The cast receiving the applause after Hasse's opera "Siroe, Re di Persia"
Wilmink Theatre, Enschede, Netherlands, 26 January 2018
When in Johann Adolph Hasse’s opera “Siroe, Re di Persia”, the Persian King Cosroe appoints his younger son Medarse as his successor to the throne, and not his older son Siroe, a range of intrigues develop. One of the leading emotions in these intrigues is anger: Anger that the characters in the play don’t get what they want; that their victims don’t do what they should do. Siroe, the main victim, is driven to despair and cannot choose when he should have to. This makes his father Cosroe – who doesn’t understand Siroe’s doubts and feels himself betrayed by him – so angry that finally he orders to kill his son. This qua music and expression beautiful opera is more like a soap opera than a play in which characters develop. But here we see anger performed as one of the most important emotions of man. And we see its pernicious consequences: revenge and destruction, which in the end backfire on the protagonists. For which father wants to kill his son, the more so when it turns out to have been done on false grounds?
Anger has been analyzed by such outstanding philosophers as Aristotle, Seneca and Montaigne, and recently by Martha Nussbaum in her book Anger and Forgiveness. They all see a relationship between anger and revenge, or at least “payback and retribution”, as Nussbaum calls it. But as she says “the payback idea is normatively problematic, and anger, therefore, with it.” (p. 15) Before I’ll expound Nussbaum’s reasons why this is so, let’s look how she defines anger. Actually she doesn’t develop a definition of her own but she takes Aristotle’s description, which she then discusses and corrects. Here it is: Anger is “a desire accompanied by pain for an imagined retribution on account of an imagined slighting inflicted on by people who have no legitimate reason to slight oneself or one’s own” (p. 17). Essential is, I think, not only the slighting that hurts but the feeling that we are hurt. The slighting is subjective: We become angry only when we believe (rightly or wrongly) that the damage was inflicted illegitimately or wrongfully. (p. 18) And then and therefore we want to payback.
Now it can happen, so Nussbaum, that you become angry because your social status has been hurt by someone and then it may have sense to payback in order to uprank your perceived downranking. But apart from this special case, does revenge make sense? According to Nussbaum there are several objections to it. Often paying back is considered as assuaging the pain inflicted on the victim and the revenge should arouse a feeling of pleasure (cf. p. 21). However, this view is not correct, so Nussbaum, and she thinks here of cases like rape and murder in the first place, but I think that it applies to many kinds of “little” cases as well, from small crimes like theft to big crimes, from little damages in the private circle to big ones there. We don’t get our damage restored by tit-for-tat actions. By doing so we only bring damage to others, without getting compensation for the damage done to us. But let’s see what Nussbaum says. The problem is, she says, that simply hurting others doesn’t reverse what has been done to you, and from that point of view payback, revenge and retribution make no sense. “Doing something to the offender does not bring dead people back to life, heal a broken limb, or undo a sexual violation. So why do people somehow believe that it does? Or what, exactly, do they believe that makes even a little sense of their retaliatory project?” “[W]hy would someone who has been gravely wounded look forward with hope to doing something unwelcome to the offender?” (pp. 21-22) Pain done to yourself cannot be undone by doing pain to others.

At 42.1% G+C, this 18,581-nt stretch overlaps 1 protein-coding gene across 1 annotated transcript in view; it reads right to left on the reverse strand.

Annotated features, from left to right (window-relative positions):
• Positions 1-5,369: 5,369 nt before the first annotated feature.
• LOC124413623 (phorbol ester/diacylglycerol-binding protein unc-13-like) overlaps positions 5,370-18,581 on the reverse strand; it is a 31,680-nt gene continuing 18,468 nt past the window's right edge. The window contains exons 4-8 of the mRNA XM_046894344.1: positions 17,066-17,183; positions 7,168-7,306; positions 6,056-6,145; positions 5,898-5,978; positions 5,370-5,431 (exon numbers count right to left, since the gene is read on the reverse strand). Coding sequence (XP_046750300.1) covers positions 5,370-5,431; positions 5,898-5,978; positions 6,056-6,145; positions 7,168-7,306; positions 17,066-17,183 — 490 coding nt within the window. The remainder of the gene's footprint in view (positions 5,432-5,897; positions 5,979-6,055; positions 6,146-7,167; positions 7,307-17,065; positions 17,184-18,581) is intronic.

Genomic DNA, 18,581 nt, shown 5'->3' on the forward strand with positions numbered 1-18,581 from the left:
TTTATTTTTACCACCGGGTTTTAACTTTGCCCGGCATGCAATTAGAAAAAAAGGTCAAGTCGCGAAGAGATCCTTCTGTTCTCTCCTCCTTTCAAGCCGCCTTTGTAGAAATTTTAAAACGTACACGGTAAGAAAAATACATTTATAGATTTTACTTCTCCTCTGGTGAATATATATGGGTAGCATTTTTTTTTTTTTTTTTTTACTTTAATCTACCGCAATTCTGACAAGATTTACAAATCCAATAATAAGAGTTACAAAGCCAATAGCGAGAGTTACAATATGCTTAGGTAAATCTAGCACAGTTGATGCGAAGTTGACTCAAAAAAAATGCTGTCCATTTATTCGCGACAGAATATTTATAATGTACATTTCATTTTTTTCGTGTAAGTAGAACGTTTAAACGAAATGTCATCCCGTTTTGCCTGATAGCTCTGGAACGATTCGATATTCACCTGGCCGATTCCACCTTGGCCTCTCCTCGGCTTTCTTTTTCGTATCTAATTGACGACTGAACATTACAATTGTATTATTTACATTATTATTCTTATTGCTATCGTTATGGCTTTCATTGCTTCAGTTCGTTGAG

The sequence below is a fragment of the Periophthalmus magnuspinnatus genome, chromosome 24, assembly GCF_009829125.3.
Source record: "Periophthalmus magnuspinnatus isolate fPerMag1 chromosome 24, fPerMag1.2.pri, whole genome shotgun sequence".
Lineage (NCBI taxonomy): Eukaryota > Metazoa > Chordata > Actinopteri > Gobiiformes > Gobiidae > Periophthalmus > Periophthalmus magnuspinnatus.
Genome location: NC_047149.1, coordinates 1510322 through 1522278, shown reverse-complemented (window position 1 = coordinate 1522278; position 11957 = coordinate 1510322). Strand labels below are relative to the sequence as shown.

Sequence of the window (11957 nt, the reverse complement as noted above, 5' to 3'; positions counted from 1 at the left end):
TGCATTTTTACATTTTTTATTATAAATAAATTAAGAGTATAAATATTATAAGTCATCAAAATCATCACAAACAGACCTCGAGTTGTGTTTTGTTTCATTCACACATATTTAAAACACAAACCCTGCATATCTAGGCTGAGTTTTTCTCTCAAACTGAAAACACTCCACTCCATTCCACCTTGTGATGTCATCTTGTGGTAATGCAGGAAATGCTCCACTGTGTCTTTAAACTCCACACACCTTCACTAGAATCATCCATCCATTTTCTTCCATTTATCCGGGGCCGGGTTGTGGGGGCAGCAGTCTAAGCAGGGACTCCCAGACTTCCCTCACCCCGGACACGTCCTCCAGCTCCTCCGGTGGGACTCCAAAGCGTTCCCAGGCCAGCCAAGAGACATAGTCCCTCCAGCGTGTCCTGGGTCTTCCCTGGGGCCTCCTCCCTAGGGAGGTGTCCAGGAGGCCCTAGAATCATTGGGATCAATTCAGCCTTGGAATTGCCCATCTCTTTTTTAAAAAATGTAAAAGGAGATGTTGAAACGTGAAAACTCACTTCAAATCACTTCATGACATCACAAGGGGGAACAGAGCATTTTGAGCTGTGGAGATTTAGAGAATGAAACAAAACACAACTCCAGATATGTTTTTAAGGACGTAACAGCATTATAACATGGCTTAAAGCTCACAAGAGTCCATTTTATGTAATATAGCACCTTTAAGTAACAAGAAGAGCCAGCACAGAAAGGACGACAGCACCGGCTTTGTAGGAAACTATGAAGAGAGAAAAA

However, anger is not pointless. It can have three functions. It may serve as a signal that something is amiss; it can be a motivation to do something about what is amiss; and it may be a deterrent. (pp. 37-40) But all this doesn’t imply that anger must lead to a kind of revenge. It means only that anger must be a reason to do something about what is amiss. And this is what Nussbaum sees as a very important function of anger. She has also a special name for it: Transition-Anger. Anger must not lead to revenge, but it must be a reason to restore what has gone wrong. “There are many cases in which one gets standardly angry first ... and then, in a cooler moment, [thinks] ... ‘How outrageous! Something must be done about this.’ ” (p. 35). Elsewhere in her book Nussbaum discusses the “extreme” cases of Nelson Mandela and Martin Luther King, but cannot we each of us be a little Mandela or King?
But, alas, “[t]here are many ways in which anger can go wrong”, so Nussbaum. (p. 35) In Hasse’s opera, out of anger the Persian King Cosroe orders Arasse, Siroe’s friend, to kill his son. Then, when Cosroe hears that Siroe is innocent, he is full of remorse. But as it goes in operas, Siroe comes back on the stage, alive and well. For it was a trick of Arasse to accept the order and he didn’t kill Siroe. And Siroe himself? He was happy that the intrigues had come to an end and that at last he got the throne of Persia. Instead of seeking revenge in anger and rage, he forgives all, despite the slighting and trouble inflicted on him.
ReferenceMartha Nussbaum, Anger and Forgiveness. New York: Oxford University Press, 2016.